Thursday, May 6, 2010

Sexual Misconduct or Adultery?

There's something strange about "sexual misconduct" (kamesu micchacara). In Buddhism and in Asia it means having sex with someone who is off limits. That is, the other person's state is what matters. Ten people are off limits.

But in Christianity and in America sexual misconduct is often translated as "adultery," which has the opposite meaning! There the perpetrator matters, not the accomplice. Whether one is involved in a committed relationship matters. In fact, we often think the accomplice is quite innocent (since it wasn't that person cheating on his or her partner).

For example, if Tiger Woods cheats on his spouse, we think it's "cheating" because he's married. We might also ask if the other woman, his accomplice, was off limits in a Buddhist sense.
  • Who is "off limits"? Anyone under the protection of mother, father, parents, spouse, family, guardians, religious community, law, or those betrothed, or promised for marriage.

The meaning seems to be anyone who is not independent. Nowhere does it say that the actor is any of these things. So Tiger's mistresses are engaging in sexual misconduct, which is a very heavy karma, because he is married. Surely he has done something as well?

The consequence is that by engaging in sex, others will be hurt and harmed -- usually the partner (the cuckold or cuckquean) but also families, children, and society. To have sex one should first ensure that one is independent and not involved in a relationship that precludes dating others.

What is the Consequence of Adultery?
The Workings of Kamma (Pa Auk Sayadaw)
Then there is the picture painted by Mahapaduma ("Great Lotus"), the pacceka (nonteaching) buddha-to-be. In the time of Kassapa Buddha’s dispensation, "Mahapaduma" was a monk. He had already developed the enlightenment-perfection (parami) for becoming a nonteaching-buddha over an unimaginably long period. And as a monk in Buddha Kassapa’s dispensation, he further developed this perfection.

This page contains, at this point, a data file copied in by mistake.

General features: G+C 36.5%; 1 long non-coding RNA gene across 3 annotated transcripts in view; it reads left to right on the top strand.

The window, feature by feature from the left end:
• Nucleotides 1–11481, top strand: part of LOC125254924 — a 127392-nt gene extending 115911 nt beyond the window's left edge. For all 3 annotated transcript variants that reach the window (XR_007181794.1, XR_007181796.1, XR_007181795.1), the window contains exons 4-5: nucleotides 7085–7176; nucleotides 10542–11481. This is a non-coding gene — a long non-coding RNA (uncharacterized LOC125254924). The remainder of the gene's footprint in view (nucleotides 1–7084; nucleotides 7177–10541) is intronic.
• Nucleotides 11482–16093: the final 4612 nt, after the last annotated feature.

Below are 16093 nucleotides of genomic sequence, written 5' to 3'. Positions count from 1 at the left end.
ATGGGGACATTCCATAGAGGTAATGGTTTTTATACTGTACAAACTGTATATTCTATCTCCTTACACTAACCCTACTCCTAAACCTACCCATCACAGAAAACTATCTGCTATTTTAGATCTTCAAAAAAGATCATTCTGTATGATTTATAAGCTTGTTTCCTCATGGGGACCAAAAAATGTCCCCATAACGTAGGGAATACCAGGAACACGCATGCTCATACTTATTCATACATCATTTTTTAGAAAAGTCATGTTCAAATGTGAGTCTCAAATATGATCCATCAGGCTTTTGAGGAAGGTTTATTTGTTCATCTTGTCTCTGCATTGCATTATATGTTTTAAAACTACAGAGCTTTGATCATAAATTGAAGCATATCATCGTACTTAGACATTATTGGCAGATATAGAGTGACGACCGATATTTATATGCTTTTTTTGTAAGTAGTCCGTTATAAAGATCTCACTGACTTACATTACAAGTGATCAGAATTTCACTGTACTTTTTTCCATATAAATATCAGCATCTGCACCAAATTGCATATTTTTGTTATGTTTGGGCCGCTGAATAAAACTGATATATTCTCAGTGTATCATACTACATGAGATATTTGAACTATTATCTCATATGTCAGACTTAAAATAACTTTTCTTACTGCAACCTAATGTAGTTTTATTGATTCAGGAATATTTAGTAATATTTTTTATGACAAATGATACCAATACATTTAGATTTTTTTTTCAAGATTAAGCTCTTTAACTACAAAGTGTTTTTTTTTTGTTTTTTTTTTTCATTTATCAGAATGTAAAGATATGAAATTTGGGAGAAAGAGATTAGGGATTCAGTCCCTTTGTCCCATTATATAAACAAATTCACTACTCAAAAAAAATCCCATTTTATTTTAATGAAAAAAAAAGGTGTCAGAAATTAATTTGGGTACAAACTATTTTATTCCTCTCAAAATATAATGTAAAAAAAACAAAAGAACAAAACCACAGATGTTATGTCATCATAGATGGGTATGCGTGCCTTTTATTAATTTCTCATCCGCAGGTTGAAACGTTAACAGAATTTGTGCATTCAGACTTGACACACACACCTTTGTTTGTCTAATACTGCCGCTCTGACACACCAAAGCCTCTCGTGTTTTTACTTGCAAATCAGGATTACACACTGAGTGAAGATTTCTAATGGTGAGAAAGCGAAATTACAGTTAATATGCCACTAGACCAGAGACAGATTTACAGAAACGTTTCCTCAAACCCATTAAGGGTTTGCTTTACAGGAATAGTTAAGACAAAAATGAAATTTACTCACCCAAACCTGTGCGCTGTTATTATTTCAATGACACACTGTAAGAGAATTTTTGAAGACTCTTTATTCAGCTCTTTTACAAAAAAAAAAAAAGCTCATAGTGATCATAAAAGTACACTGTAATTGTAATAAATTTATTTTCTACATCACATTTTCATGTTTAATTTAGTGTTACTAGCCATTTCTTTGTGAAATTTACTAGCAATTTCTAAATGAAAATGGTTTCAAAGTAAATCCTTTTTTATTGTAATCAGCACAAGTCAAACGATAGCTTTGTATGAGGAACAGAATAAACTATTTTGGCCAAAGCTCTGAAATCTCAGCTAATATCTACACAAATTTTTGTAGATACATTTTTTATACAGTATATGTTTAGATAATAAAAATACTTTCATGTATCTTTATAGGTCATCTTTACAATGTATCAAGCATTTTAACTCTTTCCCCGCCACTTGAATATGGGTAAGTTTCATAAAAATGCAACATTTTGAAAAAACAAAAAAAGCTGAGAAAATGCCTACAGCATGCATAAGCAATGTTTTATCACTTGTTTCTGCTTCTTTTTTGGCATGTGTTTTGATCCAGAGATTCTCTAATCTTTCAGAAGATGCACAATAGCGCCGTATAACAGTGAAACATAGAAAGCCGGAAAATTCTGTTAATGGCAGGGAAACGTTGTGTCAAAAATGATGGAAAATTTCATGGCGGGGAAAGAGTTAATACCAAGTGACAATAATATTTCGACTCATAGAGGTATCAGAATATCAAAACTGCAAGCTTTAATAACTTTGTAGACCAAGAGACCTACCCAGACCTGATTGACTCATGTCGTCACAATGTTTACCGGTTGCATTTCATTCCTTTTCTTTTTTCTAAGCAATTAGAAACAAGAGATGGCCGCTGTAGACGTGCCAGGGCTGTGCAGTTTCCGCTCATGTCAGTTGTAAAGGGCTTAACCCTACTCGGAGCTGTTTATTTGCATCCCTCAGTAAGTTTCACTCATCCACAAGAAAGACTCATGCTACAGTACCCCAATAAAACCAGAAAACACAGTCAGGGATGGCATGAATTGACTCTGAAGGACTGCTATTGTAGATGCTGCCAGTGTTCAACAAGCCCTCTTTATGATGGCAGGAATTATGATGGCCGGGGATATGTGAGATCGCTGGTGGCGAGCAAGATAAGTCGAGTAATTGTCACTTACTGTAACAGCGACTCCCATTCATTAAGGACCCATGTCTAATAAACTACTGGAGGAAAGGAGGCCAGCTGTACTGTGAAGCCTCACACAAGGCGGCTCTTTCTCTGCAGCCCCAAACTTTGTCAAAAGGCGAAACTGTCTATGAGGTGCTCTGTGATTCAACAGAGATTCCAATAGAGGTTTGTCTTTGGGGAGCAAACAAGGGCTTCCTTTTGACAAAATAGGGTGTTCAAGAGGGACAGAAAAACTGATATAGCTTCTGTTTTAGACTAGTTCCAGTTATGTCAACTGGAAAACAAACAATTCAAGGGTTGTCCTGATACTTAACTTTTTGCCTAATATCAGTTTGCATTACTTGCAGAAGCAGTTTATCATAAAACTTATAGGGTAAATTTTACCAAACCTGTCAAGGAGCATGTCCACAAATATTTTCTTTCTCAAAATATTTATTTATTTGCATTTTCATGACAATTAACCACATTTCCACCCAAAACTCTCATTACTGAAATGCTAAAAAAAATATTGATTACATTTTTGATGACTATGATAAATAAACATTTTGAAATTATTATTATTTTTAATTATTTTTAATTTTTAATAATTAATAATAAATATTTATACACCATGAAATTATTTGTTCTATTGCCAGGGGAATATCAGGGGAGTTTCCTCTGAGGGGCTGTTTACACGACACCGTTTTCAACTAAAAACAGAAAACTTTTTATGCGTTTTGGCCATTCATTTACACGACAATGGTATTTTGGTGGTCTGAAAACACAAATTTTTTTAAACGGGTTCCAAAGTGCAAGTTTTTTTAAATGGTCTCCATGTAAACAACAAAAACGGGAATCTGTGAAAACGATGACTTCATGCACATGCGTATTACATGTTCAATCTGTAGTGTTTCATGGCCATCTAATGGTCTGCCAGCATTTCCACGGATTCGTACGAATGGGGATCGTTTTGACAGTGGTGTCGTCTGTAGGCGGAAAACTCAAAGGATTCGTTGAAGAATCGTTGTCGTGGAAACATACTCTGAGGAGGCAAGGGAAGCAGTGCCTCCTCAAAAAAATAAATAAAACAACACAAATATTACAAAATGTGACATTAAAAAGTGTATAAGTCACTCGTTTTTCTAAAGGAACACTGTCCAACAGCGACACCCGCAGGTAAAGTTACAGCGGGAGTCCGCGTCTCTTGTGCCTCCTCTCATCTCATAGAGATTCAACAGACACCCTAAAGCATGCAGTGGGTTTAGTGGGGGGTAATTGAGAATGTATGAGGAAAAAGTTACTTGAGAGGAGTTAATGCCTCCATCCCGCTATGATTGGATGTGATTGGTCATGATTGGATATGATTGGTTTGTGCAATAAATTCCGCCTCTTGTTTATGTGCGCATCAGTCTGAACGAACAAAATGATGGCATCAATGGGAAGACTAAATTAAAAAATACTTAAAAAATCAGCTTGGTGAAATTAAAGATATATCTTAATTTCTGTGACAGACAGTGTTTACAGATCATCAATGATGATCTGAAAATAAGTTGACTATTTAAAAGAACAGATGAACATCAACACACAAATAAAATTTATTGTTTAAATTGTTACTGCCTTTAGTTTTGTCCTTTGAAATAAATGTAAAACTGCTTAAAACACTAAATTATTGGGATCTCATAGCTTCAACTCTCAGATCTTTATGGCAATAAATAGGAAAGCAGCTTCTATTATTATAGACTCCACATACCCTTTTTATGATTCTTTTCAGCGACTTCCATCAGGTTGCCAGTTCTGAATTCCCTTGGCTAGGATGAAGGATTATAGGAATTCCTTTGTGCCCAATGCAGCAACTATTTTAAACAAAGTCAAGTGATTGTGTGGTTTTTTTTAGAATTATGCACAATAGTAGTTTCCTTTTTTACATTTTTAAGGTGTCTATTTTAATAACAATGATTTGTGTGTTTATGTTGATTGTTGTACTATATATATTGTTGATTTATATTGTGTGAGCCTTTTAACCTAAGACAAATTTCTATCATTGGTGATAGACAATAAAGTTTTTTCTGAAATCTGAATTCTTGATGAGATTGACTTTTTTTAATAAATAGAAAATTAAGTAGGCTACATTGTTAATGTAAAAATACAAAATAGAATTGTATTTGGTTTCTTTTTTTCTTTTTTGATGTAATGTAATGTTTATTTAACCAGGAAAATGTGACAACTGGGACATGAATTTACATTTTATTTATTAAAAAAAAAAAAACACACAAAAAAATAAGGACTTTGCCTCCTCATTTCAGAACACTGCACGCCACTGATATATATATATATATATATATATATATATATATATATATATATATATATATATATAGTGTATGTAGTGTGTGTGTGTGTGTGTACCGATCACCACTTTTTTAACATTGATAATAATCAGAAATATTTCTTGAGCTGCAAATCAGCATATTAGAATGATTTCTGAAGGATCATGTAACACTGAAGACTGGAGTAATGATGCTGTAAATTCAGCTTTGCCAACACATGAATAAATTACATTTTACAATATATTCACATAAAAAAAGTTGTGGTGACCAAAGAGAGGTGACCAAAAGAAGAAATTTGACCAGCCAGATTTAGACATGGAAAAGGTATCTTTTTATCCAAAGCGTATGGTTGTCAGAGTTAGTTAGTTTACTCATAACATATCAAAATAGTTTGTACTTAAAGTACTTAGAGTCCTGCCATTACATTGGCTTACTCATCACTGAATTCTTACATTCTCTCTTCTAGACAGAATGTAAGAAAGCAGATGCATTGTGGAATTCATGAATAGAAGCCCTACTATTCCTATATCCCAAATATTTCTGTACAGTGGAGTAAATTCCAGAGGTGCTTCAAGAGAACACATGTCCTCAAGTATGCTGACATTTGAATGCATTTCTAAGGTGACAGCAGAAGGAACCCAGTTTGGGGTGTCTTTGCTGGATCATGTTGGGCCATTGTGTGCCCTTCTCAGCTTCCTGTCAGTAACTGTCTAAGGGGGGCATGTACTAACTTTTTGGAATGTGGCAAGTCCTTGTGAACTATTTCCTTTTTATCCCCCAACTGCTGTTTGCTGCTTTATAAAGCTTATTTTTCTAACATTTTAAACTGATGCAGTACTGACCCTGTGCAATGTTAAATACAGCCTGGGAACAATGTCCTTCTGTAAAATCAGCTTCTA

One of his wholesome karmas (actions capable of bearing a result) functioned as productive karma to produce rebirth as the son of a treasurer in Varanasi, India. He also became a treasurer, and in that life he committed "adultery." [This is a Buddhist story more likely to mean unspecified "sexual misconduct" than "cheated on his wife"].

At death, an adultery-karma functioned as productive karma to produce rebirth in a hellish world. And when he eventually escaped from hell, an indefinitely-effective wholesome karma functioned as productive karma to produce rebirth: But now he was reborn as a treasurer’s daughter!

While "she" was in her mother’s womb, an adultery-karma functioned as an unwholesome frustrating karma so that she and her mother suffered many burning sensations. She always remembered this suffering. Furthermore, even though wholesome karma produced for her a beautiful appearance, it was frustrated by adultery-karma. So she met much hatred, even from her parents.

Later, when her hand was given in marriage, the adultery-karma again functioned as frustrating karma. Although she was beautiful, intelligent, and stoic, her husband also hated and did not care for her.

Therefore, always remember this story. For the sufferings she met reflect exactly the sufferings of those who are victims of adultery.

One day owing to his hatred for her, her husband went to the fair with another woman. In tears, she said to him: "Even if a woman were the daughter of a universal monarch (a ruler of the world), she would still live for her husband’s happiness. What you do breaks my heart! If you do not want to take care of me, please send me back to my parents. But if you love me, you should take care of me. You should not behave like this!"

She begged her husband to take her to the fair, and he told her to make preparations. She did, but on the day of the festival, she heard that her husband had already gone to the fair without her. So she followed him with her servants, bringing food and drink that she had prepared.